By Barry Solomon, Vice President, Sales Advisors, Litera
Part of series of articles from Litera leaders on themes related to this year's ILTACON event.
As I prepare to attend ILTACON in person once again, I've been thinking about how far we've come since legal tech and ILTA were in their infancy – and what remains to be done.
I like to categorize the various changes I've seen during my career in three phases. At each phase, essential milestones were passed, but new challenges emerged. Here's how I see these three phases:
Phase 1: Centralized but Inaccessible Technology
My career began at a time when my fellow associates and I would stay up late at night, with a red pen and ruler in hand, manually marking up changes to documents we negotiated during the day. For us lawyers, the process was entirely manual. We had central word processing back then, but that often entailed sending off handwritten documents to be processed – we lawyers didn't get our hands on the technology (more on this later).
There was technology, but the legal teams didn't have it!
To the extent the lawyers provided input to centralized systems, it was often manual (think drafting on legal pads) and tedious (think entering time and billing data). We are not too far removed from a time when email was a novelty, and many partners had their email printed to read offline.
Outside of our practice, technology was taking on an increasingly important role for lawyers. At the office, however, much of our legal work involved drudgery and manual processes. Due diligence reviews, for example, involved long days and nights reading printed documents. Even when some technology did work its way into the mix, the work was still tedious – budgeting in spreadsheets, cutting and pasting text among agreements and proposals.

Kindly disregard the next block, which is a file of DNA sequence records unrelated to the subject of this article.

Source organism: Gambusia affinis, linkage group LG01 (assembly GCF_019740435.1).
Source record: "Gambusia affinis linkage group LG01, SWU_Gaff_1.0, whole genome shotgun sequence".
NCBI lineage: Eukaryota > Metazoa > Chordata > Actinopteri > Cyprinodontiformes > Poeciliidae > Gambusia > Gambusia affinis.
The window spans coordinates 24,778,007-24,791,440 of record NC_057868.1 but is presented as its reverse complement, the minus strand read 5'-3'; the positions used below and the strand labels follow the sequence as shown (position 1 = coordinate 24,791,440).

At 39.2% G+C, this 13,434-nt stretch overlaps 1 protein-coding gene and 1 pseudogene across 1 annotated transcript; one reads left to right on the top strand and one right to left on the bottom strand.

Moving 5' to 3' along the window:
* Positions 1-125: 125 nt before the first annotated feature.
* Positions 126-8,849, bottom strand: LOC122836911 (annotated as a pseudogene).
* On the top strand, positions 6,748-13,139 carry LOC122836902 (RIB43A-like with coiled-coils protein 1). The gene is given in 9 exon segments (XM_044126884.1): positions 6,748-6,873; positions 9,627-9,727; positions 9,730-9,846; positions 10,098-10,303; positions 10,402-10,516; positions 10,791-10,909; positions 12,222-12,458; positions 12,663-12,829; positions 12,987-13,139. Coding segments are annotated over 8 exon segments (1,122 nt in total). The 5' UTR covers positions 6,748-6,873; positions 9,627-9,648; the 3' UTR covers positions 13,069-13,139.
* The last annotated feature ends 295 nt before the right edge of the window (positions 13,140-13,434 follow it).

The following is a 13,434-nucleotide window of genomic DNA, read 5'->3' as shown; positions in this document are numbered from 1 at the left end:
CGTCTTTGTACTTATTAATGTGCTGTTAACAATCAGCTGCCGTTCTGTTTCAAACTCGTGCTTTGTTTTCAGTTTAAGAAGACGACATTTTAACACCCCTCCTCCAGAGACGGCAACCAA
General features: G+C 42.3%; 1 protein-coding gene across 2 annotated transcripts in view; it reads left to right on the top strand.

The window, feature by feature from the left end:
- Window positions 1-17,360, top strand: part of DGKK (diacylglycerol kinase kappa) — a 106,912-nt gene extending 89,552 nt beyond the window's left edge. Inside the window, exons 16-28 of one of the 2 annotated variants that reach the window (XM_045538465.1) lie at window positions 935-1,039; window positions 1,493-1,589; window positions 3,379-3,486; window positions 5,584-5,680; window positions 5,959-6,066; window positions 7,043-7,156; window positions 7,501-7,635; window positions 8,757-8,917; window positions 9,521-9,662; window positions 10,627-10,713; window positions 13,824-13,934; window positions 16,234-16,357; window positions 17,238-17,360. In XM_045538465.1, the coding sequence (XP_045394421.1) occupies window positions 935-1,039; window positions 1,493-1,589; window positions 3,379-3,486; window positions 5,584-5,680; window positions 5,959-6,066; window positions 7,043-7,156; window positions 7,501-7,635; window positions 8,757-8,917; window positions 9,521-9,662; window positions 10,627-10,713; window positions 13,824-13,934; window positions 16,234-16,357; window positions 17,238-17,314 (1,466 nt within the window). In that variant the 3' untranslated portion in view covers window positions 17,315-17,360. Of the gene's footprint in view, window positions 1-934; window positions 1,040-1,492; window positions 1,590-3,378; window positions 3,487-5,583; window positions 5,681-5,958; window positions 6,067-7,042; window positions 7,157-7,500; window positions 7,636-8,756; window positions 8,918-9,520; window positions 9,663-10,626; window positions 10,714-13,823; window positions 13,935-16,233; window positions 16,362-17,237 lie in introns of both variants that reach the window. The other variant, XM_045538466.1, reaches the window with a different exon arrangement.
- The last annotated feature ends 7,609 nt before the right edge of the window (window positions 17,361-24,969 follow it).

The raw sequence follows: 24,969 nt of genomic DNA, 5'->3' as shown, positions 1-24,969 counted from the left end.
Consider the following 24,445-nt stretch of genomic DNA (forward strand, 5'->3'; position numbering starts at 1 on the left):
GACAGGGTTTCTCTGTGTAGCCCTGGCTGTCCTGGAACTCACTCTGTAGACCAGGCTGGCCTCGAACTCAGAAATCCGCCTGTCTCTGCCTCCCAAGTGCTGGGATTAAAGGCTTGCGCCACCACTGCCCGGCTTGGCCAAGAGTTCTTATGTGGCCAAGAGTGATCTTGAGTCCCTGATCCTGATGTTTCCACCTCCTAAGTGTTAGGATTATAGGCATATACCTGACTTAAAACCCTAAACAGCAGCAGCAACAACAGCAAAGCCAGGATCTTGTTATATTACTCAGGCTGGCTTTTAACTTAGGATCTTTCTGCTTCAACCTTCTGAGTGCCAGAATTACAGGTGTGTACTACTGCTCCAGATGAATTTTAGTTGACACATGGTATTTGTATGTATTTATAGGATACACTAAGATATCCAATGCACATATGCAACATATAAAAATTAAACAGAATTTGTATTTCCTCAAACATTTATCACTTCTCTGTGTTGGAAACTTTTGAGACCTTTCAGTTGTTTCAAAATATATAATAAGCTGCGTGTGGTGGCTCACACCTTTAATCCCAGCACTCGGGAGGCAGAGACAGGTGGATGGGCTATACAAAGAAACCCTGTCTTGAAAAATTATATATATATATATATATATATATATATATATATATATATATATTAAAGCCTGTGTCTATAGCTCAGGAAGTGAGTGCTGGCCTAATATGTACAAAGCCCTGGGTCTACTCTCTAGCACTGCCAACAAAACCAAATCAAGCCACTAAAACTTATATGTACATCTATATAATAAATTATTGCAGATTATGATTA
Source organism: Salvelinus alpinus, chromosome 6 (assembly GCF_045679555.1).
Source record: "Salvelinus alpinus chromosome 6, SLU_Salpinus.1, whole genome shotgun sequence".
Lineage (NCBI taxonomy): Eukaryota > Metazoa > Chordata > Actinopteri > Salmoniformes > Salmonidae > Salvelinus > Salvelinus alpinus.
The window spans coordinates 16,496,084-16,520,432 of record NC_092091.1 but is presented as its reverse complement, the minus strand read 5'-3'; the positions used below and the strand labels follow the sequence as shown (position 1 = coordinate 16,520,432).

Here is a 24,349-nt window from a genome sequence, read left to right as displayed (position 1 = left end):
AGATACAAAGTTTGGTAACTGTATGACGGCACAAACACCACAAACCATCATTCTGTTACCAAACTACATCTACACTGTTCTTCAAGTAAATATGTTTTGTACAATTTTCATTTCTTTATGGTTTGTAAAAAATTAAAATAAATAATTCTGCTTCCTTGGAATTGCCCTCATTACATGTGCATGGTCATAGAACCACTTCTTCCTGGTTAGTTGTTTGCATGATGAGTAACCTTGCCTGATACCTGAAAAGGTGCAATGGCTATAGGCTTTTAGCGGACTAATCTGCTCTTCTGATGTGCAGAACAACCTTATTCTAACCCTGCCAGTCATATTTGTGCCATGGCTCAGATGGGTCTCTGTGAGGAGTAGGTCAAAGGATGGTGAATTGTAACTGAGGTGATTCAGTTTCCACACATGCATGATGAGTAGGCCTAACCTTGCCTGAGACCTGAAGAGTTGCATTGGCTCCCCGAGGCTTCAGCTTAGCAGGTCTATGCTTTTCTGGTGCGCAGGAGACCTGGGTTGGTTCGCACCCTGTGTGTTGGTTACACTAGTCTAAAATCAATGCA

Phase 2: The Age of Point Solutions
At some point, some of us practicing law in that first phase of legal tech decided that we had had enough of the drudgery. Many founders of legal tech companies were lawyers who started to create terrific products out of a passion for removing the friction and tedium of repetitive work and helping members of legal teams have a more satisfying life. Several products that are now part of the Litera ecosystem got their start this way:
- Pieter van der Hoeven created Clocktimizer to relieve the monotony of some of his work at DLA Piper, where he tired of spending late nights and weekends pulling together accurate budgets. He built a system that uses Natural Language Processing to mine the data in lawyers' time sheets for insights that can be used to support data-driven decisions, budgeting, pricing, and legal project management.
- While at the law firm Ice Miller, Haley Altman began to create products to help streamline the services provided to clients, which led to the creation of Doxly. This transaction management platform solved many of the pain points she experienced trying to manage the complex processes that go into an acquisition.
- Noah Waisberg spent several years as an associate at Weil, Gotshal & Manges performing M&A due diligence, manually reviewing contracts, before concluding that there had to be a better way. He built Kira, which uses Artificial Intelligence to automate contract data analysis and expand the review scope.
- As an associate at Sidley Austin, I saw that law firms needed a legal-focused Client Relationship Management system to manage client relationships and communications. So, I left my practice for a legal tech startup, where we developed a CRM platform. I later helped develop Foundation, an enterprise experience management system that solves many barriers to effective knowledge management, marketing, and business development at law firms.
Each of these lawyer-built solutions solves a discrete problem faced by legal teams trying to win and serve clients more efficiently. In the process, they make the practice and business of law more enjoyable and satisfying. They free lawyers and other legal professionals from various lower-level tasks, enabling them to focus on higher-level, more satisfying work for their internal and external clients.